Current Food Safety Initiatives in the European Union.

Current food safety initiatives in pigs are mainly focused on Salmonella surveillance and control. Within the European Union the current system of reporting by the member states is enhanced to cover not only Salmonella in the near future. Also the establishment of a Food Safety Authority is pressing forward. Government and / or private initiatives with regard to Salmonella in pigs are described for Sweden, Denmark, Germany, The Netherlands, France, the United Kingdom, Ireland, Austria and Norway.


The overview demonstrates that there are large differences in the surveillance and control programs between countries within the EU and may even exist within countries between different parts of the country. The EU is still far away from a uniform surveillance and control program for Salmonella in pigs with harmonized sampling and test procedures. Comparison of programs is therefore laborious and comparison of results very difficult.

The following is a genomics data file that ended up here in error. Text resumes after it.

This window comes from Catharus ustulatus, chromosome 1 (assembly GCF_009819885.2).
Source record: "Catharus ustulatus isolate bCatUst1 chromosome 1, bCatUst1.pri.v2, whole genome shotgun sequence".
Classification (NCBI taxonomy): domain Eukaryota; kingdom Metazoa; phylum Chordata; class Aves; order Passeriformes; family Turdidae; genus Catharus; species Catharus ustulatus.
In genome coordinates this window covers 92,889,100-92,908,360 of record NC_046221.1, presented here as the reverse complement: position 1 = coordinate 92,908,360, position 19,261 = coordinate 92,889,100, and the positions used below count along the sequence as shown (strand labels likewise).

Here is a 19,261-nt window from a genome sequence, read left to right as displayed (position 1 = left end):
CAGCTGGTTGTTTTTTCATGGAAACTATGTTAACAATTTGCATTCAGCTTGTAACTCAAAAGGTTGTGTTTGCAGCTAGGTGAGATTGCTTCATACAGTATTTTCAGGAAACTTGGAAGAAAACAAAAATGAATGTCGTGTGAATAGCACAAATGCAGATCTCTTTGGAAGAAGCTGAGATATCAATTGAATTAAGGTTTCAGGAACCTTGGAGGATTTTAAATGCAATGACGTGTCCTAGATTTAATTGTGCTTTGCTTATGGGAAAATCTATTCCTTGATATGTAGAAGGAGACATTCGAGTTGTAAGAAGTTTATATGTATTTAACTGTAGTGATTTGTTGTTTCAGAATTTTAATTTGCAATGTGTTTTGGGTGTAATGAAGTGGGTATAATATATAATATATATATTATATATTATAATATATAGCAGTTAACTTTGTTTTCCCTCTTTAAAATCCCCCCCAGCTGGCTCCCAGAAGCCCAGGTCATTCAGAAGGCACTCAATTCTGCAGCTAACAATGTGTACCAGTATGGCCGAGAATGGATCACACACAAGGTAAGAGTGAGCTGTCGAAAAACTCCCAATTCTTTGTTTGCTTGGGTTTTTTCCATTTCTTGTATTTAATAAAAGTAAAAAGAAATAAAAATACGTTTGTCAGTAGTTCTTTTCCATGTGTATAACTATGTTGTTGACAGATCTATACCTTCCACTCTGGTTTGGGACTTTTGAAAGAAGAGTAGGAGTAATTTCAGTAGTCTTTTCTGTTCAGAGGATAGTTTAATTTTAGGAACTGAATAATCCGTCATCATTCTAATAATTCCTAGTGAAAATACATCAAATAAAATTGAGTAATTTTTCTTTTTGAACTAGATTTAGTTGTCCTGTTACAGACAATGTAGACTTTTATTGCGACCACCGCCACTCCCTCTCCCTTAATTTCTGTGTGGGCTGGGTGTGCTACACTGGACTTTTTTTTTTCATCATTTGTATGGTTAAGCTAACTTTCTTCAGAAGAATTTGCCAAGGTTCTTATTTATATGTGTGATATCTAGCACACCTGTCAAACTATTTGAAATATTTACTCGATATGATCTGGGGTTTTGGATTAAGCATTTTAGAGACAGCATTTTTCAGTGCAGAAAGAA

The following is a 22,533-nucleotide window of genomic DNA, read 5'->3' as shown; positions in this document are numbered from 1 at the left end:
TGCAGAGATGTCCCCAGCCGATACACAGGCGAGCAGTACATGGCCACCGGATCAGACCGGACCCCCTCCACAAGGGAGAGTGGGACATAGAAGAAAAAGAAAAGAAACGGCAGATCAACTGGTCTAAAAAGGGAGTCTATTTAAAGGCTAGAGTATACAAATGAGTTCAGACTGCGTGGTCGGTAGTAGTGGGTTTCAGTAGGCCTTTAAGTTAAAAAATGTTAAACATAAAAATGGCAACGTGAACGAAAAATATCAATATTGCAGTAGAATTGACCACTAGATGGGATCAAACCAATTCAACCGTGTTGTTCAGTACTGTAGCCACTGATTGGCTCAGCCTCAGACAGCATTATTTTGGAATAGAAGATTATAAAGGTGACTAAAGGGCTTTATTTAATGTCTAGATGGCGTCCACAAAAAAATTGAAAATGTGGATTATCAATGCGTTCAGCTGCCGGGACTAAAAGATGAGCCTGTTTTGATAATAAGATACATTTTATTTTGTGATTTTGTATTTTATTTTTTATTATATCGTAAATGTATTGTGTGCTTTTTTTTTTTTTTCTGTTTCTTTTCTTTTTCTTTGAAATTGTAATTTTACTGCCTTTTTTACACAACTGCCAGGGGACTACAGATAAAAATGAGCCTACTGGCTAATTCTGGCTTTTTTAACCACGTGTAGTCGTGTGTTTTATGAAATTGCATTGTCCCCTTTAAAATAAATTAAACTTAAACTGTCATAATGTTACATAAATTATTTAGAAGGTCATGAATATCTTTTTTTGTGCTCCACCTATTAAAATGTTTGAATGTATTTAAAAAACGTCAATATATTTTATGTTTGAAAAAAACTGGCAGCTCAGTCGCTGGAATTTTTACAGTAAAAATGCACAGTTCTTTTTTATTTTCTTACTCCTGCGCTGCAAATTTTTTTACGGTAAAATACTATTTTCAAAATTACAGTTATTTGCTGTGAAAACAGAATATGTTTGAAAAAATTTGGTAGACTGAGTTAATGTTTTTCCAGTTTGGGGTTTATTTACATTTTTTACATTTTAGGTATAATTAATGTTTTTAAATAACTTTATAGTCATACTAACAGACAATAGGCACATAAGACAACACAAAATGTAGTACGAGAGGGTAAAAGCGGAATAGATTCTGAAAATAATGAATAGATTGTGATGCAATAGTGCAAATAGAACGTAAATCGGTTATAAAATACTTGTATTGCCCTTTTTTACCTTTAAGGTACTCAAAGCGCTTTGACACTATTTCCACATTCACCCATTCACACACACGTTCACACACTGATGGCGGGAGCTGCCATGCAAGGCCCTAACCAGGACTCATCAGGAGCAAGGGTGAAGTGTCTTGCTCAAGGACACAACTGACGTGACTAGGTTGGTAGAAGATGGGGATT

In order to be able to update you on specific points of food safety initiatives in the European Union it is necessary to limit the scope to this presentation. First of all this presentation will be limited to swine and pork, so BSE will not be an issue. Secondly the field of food safety hazards which will be discussed will be limited to microbiological hazards. Within food safety three areas can be distinguished: physical hazards, chemical hazards and microbiological hazards. Physical hazards are for instance broken off injection needles which can be found mainly in the neck region of a pig carcasses. Also injectable ID-transponders are considered as an important physical hazard which has hampered the wide spread use of injectable ID-transponders in the pig industry. However, these are well known hazards which have not lead to recent changes in their risk management. Chemical hazards are for example residues from antibiotics which are an essential part of pig production. Legally required withholding periods for antibiotics before slaughter augmented by industry initiatives for even longer withholding periods as part of Integrated Chain Management systems (IKB, The Netherlands(Harbers et al., 1992)) prevent residues from showing up in meat at slaughter. Monitoring of random and suspected animal during the slaughter process by the official veterinary inspection (FSIS, USA; RVV, NL) enforces these rules. Incidents with chemical contamination as for example the dioxin crisis in Belgium and The Netherlands in chickens and pigs are also part of this group of chemical hazards (van Larebeke et al., 2001; Bernard et al., 2002). However, prevention and monitoring of this kind of hazards falls well within the range of HACCP-systems which are widely implemented in the Dutch pig feed production industry and in an increasing number of slaughterhouses. Because of the generic nature of these systems implemented world wide I will not discuss them as specific EU food safety initiatives. Which leaves the third category: the microbiological hazards in which we can distinguish two categories: the parasites and bacteria. The parasites are Trichinella spiralis and Toxoplasma gondii. Occurrence of T. spiralis is extensively monitored as part of an EU directive and has not occurred in pigs in, for example, Denmark since the 1930’s. Prevalences of T. gondii in pigs are extremely low, probably as a result of current husbandry systems with total confinement (Berends et al., 1991; Nielsen and Wegener, 1997). Therefore I will not discuss these infections. Bacteriological hazards are Yersinia enterocolitica, (thermophilic) Campylobacter coli / jejuni, Shiga like toxin producing Escherichia coli (STEC) and Salmonella.